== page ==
Being a Successful Employee -Idea 3

I began exploring the biblical principles that could help today’s employees be successful at their work. The last couple of days have been looking at characteristics of biblical figures to see what behaviors they exhibited to drive that success. I want to deviate from that line of thought for a few days and maybe will plan on returning in the coming weeks.

As I was asking God what I should write about today, He told me to look at the parables Jesus shared. He said Jesus was using heavenly principles which are also applicable on earth. We know many of the scriptures are multifaceted and as we did into a verse it can point us to a number of different meanings. As we use the heavenly principles of the parables on earth to glorify our Father in our work, we will find a new framework for success. We can learn deeper mysteries in those parables as we follow Him and seek to bring Him glory in our workplace. He will elevate us at the right time in our work and we will get His reward for our obedience.

Why do I believe the heavenly principles have earthly application in a multifaceted way? In Matthew 16:19  Jesus says. “I will give you the keys of the kingdom of heaven; whatever you bind on earth will be bound in heaven, and whatever you loose on earth will be loosed in heaven.” Then again in Matthew 18:18 He says, “Truly I tell you, whatever you bind on earth will be bound in heaven, and whatever you loose on earth will be loosed in heaven.” Which means the principles that work in heaven will work on earth. Even Jesus tell us to pray in the Lords pray in Matthew 6:10, “your kingdom come, your will be done, on earth as it is in heaven.” Again, what is done in heaven can be done on earth. So it makes sense that using the parables Jesus spoke as heavenly principles can have an application on earth. Especially since work is a God ordained activity.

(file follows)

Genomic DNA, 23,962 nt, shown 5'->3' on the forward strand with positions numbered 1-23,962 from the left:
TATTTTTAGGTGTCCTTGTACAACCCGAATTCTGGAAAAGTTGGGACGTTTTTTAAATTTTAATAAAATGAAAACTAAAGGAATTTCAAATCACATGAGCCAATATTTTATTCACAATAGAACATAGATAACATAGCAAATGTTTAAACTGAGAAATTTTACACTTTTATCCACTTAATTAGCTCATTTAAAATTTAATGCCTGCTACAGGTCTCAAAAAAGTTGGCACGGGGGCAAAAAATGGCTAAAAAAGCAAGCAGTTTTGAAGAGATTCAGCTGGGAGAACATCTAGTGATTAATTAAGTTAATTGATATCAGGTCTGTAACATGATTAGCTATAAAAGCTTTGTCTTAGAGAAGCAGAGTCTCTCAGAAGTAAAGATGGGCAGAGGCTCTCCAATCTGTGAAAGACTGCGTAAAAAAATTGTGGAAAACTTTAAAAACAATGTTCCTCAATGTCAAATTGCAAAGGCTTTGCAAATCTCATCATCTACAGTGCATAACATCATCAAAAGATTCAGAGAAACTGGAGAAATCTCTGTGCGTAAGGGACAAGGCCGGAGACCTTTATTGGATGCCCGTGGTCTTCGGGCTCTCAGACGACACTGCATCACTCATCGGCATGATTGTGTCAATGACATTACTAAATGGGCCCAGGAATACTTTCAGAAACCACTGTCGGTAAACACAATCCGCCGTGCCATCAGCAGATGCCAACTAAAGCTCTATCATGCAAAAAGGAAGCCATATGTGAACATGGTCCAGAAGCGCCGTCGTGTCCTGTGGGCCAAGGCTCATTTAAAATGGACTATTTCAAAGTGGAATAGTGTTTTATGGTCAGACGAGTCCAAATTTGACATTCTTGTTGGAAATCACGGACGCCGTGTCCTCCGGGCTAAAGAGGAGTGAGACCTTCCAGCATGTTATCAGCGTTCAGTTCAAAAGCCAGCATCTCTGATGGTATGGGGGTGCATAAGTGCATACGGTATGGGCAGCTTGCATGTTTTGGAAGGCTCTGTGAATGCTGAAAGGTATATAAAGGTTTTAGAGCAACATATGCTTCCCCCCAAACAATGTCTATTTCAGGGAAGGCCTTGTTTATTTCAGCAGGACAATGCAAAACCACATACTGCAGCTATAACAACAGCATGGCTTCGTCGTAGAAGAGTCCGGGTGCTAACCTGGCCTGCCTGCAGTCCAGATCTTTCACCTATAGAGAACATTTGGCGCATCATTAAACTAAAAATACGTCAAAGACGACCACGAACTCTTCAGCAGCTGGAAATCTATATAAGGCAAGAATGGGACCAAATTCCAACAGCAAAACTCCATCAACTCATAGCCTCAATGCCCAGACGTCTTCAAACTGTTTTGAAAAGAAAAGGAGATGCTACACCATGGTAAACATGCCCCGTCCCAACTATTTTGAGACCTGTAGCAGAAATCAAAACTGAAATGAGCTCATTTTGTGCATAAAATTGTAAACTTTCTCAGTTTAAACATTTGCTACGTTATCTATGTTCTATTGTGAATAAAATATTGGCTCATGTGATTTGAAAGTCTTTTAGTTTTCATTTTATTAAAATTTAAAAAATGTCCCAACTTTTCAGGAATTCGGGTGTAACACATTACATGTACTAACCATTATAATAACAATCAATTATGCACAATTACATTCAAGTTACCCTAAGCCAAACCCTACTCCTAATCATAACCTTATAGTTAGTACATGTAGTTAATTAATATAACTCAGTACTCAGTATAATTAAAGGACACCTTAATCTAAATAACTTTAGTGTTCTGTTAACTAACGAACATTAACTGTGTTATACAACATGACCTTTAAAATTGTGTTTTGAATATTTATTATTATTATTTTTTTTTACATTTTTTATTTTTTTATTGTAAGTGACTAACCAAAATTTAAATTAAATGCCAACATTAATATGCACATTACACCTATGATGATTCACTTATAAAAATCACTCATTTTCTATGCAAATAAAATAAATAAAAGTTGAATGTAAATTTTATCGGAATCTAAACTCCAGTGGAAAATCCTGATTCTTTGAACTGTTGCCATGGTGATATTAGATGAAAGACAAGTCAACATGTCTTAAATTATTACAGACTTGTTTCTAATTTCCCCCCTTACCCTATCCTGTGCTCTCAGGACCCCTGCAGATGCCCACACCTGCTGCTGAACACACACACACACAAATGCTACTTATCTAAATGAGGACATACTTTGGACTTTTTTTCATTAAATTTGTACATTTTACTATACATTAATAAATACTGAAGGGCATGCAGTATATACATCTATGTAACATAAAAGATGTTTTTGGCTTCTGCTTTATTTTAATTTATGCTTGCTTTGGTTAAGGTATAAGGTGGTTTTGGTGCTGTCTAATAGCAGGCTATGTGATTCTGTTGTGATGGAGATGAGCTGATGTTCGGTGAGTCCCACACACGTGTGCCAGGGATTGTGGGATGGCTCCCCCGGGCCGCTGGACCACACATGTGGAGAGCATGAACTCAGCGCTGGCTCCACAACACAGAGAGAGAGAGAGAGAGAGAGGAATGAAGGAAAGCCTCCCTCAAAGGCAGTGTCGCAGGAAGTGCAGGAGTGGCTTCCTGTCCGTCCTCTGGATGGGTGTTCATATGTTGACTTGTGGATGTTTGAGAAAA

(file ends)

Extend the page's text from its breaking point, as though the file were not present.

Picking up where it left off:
Over the next few days, I will be exploring the various parables that have a story that is related to work in some form or fashion. While some of the parables may not be explicitly related in a work context, I will be weaving in examples from twenty years of leadership and Human Resource experience. Here we go!

Parable of the Shrewd Manager

Luke 16:1-8

Jesus told his disciples: “There was a rich man whose manager was accused of wasting his possessions. So he called him in and asked him, ‘What is this I hear about you? Give an account of your management, because you cannot be manager any longer.’

“The manager said to himself, ‘What shall I do now? My master is taking away my job. I’m not strong enough to dig, and I’m ashamed to beg— I know what I’ll do so that, when I lose my job here, people will welcome me into their houses.’

“So he called in each one of his master’s debtors. He asked the first, ‘How much do you owe my master?’

“‘Nine hundred gallons of olive oil,’ he replied.

“The manager told him, ‘Take your bill, sit down quickly, and make it four hundred and fifty.’

“Then he asked the second, ‘And how much do you owe?’

“‘A thousand bushels of wheat,’ he replied.

“He told him, ‘Take your bill and make it eight hundred.’